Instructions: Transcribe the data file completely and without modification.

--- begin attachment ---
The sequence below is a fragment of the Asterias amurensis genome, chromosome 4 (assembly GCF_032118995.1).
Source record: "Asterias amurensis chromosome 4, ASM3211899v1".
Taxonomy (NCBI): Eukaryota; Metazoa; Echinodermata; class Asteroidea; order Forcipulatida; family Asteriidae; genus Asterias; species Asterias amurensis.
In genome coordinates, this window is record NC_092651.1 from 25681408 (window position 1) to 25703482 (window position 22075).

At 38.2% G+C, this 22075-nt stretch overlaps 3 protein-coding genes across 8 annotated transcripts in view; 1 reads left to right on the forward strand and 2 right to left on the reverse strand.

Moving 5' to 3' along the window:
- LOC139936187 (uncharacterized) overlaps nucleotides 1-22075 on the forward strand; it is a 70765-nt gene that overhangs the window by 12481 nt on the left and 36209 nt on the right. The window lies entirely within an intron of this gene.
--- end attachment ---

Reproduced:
The sequence below is a fragment of the Asterias amurensis genome, chromosome 4 (assembly GCF_032118995.1).
Source record: "Asterias amurensis chromosome 4, ASM3211899v1".
Taxonomy (NCBI): Eukaryota; Metazoa; Echinodermata; class Asteroidea; order Forcipulatida; family Asteriidae; genus Asterias; species Asterias amurensis.
In genome coordinates, this window is record NC_092651.1 from 25681408 (window position 1) to 25703482 (window position 22075).

At 38.2% G+C, this 22075-nt stretch overlaps 3 protein-coding genes across 8 annotated transcripts in view; 1 reads left to right on the forward strand and 2 right to left on the reverse strand.

Moving 5' to 3' along the window:
- LOC139936187 (uncharacterized) overlaps nucleotides 1-22075 on the forward strand; it is a 70765-nt gene that overhangs the window by 12481 nt on the left and 36209 nt on the right. The window lies entirely within an intron of this gene.